Innovation, Hard Work Drive Success at Food Express Inc

Aug. 1, 2000
INNOVATION and hard work built Food Express Inc into a leading transporter of dry bulk foods in the western United States. Success hasn't brought complacency,

INNOVATION and hard work built Food Express Inc into a leading transporter of dry bulk foods in the western United States. Success hasn't brought complacency, though. The trucking company continues to pursue fresh opportunities.

Dry bulk edibles remain the core focus, but the Arcadia, California-based tank truck carrier has expanded into papermill products in the Pacific Northwest. Food Express opened its first commercial foodgrade wash rack in 1998 and is exploring the market demand for additional cleaning facilities throughout its operating area. The company is just beginning to tap the business-to-business potential of the Internet.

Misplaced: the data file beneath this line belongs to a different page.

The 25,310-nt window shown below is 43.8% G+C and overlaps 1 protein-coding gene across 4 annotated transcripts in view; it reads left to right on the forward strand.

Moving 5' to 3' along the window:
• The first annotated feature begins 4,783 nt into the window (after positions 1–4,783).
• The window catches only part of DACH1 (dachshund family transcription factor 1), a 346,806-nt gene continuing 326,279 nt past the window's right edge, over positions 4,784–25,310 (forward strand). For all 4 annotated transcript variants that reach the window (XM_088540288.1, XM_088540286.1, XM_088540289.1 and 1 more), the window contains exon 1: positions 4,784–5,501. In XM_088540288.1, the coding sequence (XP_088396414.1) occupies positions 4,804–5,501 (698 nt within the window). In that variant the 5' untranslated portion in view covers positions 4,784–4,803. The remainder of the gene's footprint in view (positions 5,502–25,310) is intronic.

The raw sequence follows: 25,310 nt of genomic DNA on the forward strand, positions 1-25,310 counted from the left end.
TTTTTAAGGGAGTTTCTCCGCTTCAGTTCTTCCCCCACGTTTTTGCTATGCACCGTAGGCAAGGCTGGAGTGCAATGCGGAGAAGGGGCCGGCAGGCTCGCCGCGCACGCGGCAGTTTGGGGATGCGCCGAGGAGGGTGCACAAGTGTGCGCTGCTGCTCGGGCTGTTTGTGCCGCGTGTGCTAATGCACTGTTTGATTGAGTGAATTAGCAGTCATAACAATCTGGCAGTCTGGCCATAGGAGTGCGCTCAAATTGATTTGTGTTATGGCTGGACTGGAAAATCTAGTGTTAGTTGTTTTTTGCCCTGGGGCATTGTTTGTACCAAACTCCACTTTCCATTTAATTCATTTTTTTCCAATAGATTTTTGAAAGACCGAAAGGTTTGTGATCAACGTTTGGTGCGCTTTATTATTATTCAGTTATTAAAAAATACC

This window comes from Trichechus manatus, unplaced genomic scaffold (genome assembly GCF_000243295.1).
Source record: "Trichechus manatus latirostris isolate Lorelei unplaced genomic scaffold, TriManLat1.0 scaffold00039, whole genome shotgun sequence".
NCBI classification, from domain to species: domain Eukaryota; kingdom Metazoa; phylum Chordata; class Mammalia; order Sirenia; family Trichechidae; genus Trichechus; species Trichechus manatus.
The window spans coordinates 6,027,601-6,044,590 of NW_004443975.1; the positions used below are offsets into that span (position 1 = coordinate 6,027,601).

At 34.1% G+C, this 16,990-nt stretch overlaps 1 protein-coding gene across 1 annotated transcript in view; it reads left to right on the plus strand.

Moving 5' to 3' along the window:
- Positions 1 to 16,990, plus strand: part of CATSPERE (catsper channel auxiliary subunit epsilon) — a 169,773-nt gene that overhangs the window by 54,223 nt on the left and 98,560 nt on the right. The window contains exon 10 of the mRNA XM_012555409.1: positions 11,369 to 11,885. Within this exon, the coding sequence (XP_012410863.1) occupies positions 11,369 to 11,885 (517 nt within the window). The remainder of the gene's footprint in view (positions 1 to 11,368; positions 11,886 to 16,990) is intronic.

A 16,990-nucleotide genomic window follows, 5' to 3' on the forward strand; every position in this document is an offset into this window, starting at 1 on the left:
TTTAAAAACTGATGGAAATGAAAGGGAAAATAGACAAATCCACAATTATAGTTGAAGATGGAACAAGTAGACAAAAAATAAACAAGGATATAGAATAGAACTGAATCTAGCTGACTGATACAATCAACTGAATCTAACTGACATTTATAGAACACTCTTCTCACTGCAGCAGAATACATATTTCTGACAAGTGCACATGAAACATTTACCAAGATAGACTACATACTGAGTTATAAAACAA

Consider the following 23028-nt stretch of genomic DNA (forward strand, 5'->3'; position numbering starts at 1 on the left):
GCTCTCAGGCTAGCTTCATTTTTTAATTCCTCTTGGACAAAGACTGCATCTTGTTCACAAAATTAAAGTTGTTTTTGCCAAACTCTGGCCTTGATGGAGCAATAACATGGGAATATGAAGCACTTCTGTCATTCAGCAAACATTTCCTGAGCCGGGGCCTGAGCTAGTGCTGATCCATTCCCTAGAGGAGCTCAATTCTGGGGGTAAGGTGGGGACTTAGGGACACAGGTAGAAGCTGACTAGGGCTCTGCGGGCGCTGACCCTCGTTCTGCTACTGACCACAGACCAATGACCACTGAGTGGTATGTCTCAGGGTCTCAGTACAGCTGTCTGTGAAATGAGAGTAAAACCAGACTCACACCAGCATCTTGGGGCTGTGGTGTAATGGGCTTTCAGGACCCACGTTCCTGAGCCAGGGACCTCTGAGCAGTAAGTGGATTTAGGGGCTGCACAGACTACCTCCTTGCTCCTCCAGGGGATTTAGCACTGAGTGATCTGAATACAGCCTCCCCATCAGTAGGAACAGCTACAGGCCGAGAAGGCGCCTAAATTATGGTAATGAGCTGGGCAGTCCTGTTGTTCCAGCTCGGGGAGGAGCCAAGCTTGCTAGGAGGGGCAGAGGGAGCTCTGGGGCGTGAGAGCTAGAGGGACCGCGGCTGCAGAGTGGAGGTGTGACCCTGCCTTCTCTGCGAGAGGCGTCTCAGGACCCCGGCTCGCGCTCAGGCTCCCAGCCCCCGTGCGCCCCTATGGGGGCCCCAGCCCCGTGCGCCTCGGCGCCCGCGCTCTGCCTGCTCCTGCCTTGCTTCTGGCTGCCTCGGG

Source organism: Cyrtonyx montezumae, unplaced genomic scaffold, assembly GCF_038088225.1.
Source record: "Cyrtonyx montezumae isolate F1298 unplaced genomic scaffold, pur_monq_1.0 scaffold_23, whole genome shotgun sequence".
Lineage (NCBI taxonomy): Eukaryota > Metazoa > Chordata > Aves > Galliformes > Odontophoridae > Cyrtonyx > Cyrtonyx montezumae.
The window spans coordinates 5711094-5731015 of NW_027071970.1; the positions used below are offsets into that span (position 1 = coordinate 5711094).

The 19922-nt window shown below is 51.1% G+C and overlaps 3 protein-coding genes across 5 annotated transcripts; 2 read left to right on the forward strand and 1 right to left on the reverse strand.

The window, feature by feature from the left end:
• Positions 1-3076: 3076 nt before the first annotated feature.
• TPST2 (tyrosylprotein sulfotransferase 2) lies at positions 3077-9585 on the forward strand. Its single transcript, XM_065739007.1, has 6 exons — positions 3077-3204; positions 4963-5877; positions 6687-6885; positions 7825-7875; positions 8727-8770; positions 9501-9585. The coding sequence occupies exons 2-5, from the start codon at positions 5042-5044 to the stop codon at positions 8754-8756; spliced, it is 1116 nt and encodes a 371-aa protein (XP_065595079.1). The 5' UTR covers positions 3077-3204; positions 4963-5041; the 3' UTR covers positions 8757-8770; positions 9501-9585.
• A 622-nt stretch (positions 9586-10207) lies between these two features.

"We've always paid close attention to customers, and we are responsive to their needs," says Walter Keeney, one of the founders of Food Express. "We take very good care of them. We provide the most cost-effective service that we can, and we're always willing to explore new options.

"We are proud of our history of innovation, and we're always open to new technology. We operate some very unusual equipment to meet very specific customer needs. This willingness to innovate has given us a clear competitive edge.

"We put together our own web site (, and we are looking for ways to use it to serve our customers better. Certainly, one possibility is to provide current load tracking information."

Considering Walter Keeney's interest in technology, it's not particularly surprising that he was an early proponent of the PrePass weigh station bypass system. His involvement with the program began in 1986, and he is currently vice-chairman of Heavy Vehicle Electronic License Plate Inc (HELP), the nonprofit operation that oversees the PrePass system.

"This is an outstanding program that saves trucking companies a tremendous amount of time," Keeney says. "It's taking longer than we thought to build a nationwide system, but we're making progress. PrePass is active in 16 states; we've enrolled more than 3,000 carriers, and we have transponders in 129,000 trucks."